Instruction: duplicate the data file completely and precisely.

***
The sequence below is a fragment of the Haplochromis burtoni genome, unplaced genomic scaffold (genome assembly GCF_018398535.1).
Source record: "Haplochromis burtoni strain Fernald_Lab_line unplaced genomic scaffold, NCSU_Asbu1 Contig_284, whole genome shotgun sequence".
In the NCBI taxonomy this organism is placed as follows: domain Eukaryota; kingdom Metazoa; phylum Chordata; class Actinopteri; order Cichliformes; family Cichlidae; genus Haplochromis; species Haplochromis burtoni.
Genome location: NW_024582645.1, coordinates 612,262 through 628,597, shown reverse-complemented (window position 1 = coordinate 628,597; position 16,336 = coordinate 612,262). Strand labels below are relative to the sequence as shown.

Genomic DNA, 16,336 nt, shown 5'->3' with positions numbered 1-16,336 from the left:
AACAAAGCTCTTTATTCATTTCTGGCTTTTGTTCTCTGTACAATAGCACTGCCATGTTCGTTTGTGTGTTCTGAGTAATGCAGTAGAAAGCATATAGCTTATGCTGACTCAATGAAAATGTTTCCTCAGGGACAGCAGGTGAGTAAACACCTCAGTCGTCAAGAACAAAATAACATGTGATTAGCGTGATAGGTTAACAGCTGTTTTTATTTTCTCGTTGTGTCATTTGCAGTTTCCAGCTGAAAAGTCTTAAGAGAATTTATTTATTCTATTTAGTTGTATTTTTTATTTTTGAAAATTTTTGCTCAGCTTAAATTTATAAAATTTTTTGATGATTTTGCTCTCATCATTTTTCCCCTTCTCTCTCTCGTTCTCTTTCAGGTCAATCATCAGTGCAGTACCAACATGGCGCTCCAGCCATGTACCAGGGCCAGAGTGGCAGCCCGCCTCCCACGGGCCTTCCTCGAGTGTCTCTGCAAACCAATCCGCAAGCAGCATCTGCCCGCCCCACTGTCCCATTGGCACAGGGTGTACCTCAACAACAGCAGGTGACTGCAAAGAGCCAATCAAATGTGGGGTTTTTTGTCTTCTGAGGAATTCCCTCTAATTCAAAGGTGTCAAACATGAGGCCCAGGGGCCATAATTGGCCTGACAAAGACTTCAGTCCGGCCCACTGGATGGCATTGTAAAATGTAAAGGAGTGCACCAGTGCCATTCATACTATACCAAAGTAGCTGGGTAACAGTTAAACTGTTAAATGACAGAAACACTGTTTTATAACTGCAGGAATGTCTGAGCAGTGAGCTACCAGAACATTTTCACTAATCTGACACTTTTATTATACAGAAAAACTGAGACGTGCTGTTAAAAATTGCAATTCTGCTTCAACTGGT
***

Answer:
The sequence below is a fragment of the Haplochromis burtoni genome, unplaced genomic scaffold (genome assembly GCF_018398535.1).
Source record: "Haplochromis burtoni strain Fernald_Lab_line unplaced genomic scaffold, NCSU_Asbu1 Contig_284, whole genome shotgun sequence".
In the NCBI taxonomy this organism is placed as follows: domain Eukaryota; kingdom Metazoa; phylum Chordata; class Actinopteri; order Cichliformes; family Cichlidae; genus Haplochromis; species Haplochromis burtoni.
Genome location: NW_024582645.1, coordinates 612,262 through 628,597, shown reverse-complemented (window position 1 = coordinate 628,597; position 16,336 = coordinate 612,262). Strand labels below are relative to the sequence as shown.

Genomic DNA, 16,336 nt, shown 5'->3' with positions numbered 1-16,336 from the left:
AACAAAGCTCTTTATTCATTTCTGGCTTTTGTTCTCTGTACAATAGCACTGCCATGTTCGTTTGTGTGTTCTGAGTAATGCAGTAGAAAGCATATAGCTTATGCTGACTCAATGAAAATGTTTCCTCAGGGACAGCAGGTGAGTAAACACCTCAGTCGTCAAGAACAAAATAACATGTGATTAGCGTGATAGGTTAACAGCTGTTTTTATTTTCTCGTTGTGTCATTTGCAGTTTCCAGCTGAAAAGTCTTAAGAGAATTTATTTATTCTATTTAGTTGTATTTTTTATTTTTGAAAATTTTTGCTCAGCTTAAATTTATAAAATTTTTTGATGATTTTGCTCTCATCATTTTTCCCCTTCTCTCTCTCGTTCTCTTTCAGGTCAATCATCAGTGCAGTACCAACATGGCGCTCCAGCCATGTACCAGGGCCAGAGTGGCAGCCCGCCTCCCACGGGCCTTCCTCGAGTGTCTCTGCAAACCAATCCGCAAGCAGCATCTGCCCGCCCCACTGTCCCATTGGCACAGGGTGTACCTCAACAACAGCAGGTGACTGCAAAGAGCCAATCAAATGTGGGGTTTTTTGTCTTCTGAGGAATTCCCTCTAATTCAAAGGTGTCAAACATGAGGCCCAGGGGCCATAATTGGCCTGACAAAGACTTCAGTCCGGCCCACTGGATGGCATTGTAAAATGTAAAGGAGTGCACCAGTGCCATTCATACTATACCAAAGTAGCTGGGTAACAGTTAAACTGTTAAATGACAGAAACACTGTTTTATAACTGCAGGAATGTCTGAGCAGTGAGCTACCAGAACATTTTCACTAATCTGACACTTTTATTATACAGAAAAACTGAGACGTGCTGTTAAAAATTGCAATTCTGCTTCAACTGGT